“For nearly 30 years now, Mackie has been an industry leader - Matt Redmon, Director of Channel Marketing
Oakland, NJ (PRWEB) June 06, 2017
LOUD Technologies is host to some of the most highly-respected and in-demand professional audio and musical products found on earth. Under the LOUD umbrella, Ampeg®, Martin Audio®, EAW®, and – of course – Mackie®. In celebration of Mackie's tremendous success as a brand and its strong relationship with this innovative company, American Musical Supply released this new behind-the-scenes article on Mackie, by music industry journalist Malcolm Doak.
Mackie the Man.
But before there was LOUD Technologies, before there was Mackie Designs, before there was TAPCO, there was the man who got the ball rolling, and who lent his name to the brand that carries his ideas and ideals forward – Greg Clark Mackie. As with so many iconic industry champions, the Greg Mackie saga begins with a love of music. Born in Seattle, Washington, Greg Mackie was raised on some 25 miles north in the Puget Sound town of Mukilteo. He played drums in a cover band, back when amplifiers were rare and prohibitively expensive; the amps needed to be rented for every gig. As the son of a ham radio operator, Greg Mackie was exposed early on to the scores of electronic parts around the house, and to the piles of electronic parts catalogs. After dissecting one of the rental amps and comparing parts from those catalogs, Greg Mackie was convinced he could make a higher-performing product – and that he could make it for less money.
The TAPCO Timeline
After graduating from high school and a few years spent at Boeing, Greg Mackie teamed up with Martin Schneider to create TAPCO [Technical Audio Products COmpany] in 1971. Rock music was exploding across America. Tapco began by making the “better” electric guitar amplifiers Greg Mackie had originally envisioned; but it was solving the issues that rock bands were having with existing PA components that truly put Tapco on the map. Rock bands sang loud and played even louder. The mixers of the day could too easily overload, and the resulting distortion vexed many systems. Greg Mackie and Roger Rosenbaum created a single-knob solution called the AutoPad circuit that could effectively control the input preamp gain and the channel level all at the same time. This allowed the mixer to accept a much higher signal level without introducing any distortion. Equipped with this AutoPad circuitry, the Tapco 6000 became the must-have mixer of the day.
The Dawn of the Project Studio
Beginning in 1982, MIDI [Musical Instrument Digital Interface] – the universal serial interface for musical instruments – had changed the nature, the needs, and the instrumentation of the music world. Hardware sequencers allowed polyphonic synthesizers, rack-mount tone modules, samplers, workstation keyboards, and drum machines to create multi-part performances with sound flowing from an increasing number of instrument outputs. These sequencers could operate on their own, or lock tempo to the sync-track of a multi-track tape recorder to add extra “virtual tracks.” Many bands of the day created their own backing tracks in the studio, and played along to the sequenced tracks in live performance. By the end of the 1980s, elements of the Digital Audio Workstation – a computer-based sequencer, sampler, software synthesizer, and multi-track digital audio recorder – were beginning to appear. The question remained, “how to effectively and economically handle this increasing number of outputs?”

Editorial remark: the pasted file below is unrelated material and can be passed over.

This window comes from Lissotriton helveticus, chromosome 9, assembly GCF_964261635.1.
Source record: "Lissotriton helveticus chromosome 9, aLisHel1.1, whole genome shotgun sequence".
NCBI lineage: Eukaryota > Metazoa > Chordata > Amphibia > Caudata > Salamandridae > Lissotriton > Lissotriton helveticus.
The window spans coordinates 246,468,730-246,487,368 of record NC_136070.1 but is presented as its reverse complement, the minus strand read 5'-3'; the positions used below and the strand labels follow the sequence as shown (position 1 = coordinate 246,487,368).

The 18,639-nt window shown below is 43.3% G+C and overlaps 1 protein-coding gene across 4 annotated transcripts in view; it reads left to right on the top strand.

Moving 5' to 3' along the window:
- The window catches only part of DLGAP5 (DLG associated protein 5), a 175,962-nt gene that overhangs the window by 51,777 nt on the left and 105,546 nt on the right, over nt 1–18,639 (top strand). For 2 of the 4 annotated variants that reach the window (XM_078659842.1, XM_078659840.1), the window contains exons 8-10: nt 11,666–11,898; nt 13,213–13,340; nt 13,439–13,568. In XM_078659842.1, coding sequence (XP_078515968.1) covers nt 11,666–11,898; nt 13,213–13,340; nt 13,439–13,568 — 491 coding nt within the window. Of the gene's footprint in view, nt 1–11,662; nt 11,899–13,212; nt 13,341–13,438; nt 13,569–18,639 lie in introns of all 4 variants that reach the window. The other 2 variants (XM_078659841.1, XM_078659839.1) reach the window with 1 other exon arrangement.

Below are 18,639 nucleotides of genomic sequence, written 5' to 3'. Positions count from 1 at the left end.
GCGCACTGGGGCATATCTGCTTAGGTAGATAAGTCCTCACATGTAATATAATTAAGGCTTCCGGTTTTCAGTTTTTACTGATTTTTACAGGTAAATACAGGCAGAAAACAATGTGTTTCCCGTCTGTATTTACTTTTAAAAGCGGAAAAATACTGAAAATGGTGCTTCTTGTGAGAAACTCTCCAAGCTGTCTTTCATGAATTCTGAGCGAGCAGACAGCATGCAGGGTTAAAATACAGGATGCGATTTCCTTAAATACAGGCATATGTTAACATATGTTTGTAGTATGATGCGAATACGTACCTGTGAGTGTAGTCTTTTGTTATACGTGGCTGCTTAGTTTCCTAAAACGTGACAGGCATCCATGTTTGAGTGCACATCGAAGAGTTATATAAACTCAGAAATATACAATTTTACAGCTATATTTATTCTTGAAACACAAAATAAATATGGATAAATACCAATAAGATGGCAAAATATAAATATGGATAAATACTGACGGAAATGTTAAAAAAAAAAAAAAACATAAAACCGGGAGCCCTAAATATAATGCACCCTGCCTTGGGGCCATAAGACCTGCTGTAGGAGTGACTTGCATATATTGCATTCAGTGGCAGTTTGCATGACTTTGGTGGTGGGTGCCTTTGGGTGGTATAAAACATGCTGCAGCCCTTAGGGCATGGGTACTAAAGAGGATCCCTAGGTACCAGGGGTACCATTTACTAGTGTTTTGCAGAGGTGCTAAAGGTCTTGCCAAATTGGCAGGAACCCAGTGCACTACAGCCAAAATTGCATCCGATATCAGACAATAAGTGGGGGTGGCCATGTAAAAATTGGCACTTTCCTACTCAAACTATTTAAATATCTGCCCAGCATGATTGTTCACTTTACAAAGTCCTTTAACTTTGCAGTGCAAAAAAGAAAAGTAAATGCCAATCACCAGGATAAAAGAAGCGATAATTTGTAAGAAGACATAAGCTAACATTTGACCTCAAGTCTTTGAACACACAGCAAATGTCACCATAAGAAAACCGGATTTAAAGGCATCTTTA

By 1988, Greg Mackie had once again cast his sights on the mixer market, and Mackie Designs began life in a condo in Edmonds, Washington. Previously, TAPCO had been able to build a dynasty by capitalizing on a mixer market that had not kept pace with changing times – and needs. In 1988, Mackie Designs saw the same type of opportunity in addressing the bourgeoning project studio market.
By his own description, Greg Mackie is a tinkerer and a hobbyist musician, one who knows just enough about what he wants to realize what he needs. It was this analytical ability that led to the success of the first Mackie Designs mixer, the LM-1602. Priced at a modest $399, it was an instant hit. This early success provide a jumpstart to the fledgling company. Mackie Designs moved to a true factory setting and focused on the follow-up model, the CR-1604, released in 1991. During an era where most mixers featured identical input channels, all in a row, with lots of hardware redundancy, expense, and the threat of increased noise, Greg Mackie determined that not every channel needed a full XLR input and/or microphone preamp – and chose only six.
Live and Let Live
By 1995, Mackie Designs had its eyes on the live sound reinforcement market as well. Mackie Designs mixers had a reputation for being “built like a tank” and being able to withstand the demanding environments of life on the road. In addition, the Mackie Designs philosophy mandated a mixer design that looked good, felt good to work on, and was easy to use. Later that year, Mackie Designs delivered its 100,000th mixer, and moved into their new 89,000 square-foot production center populated by state-of-the-art manufacturing machines.
This is an abridged version. To read the complete story, scroll down to the bottom of the official AMS Mackie brand page.
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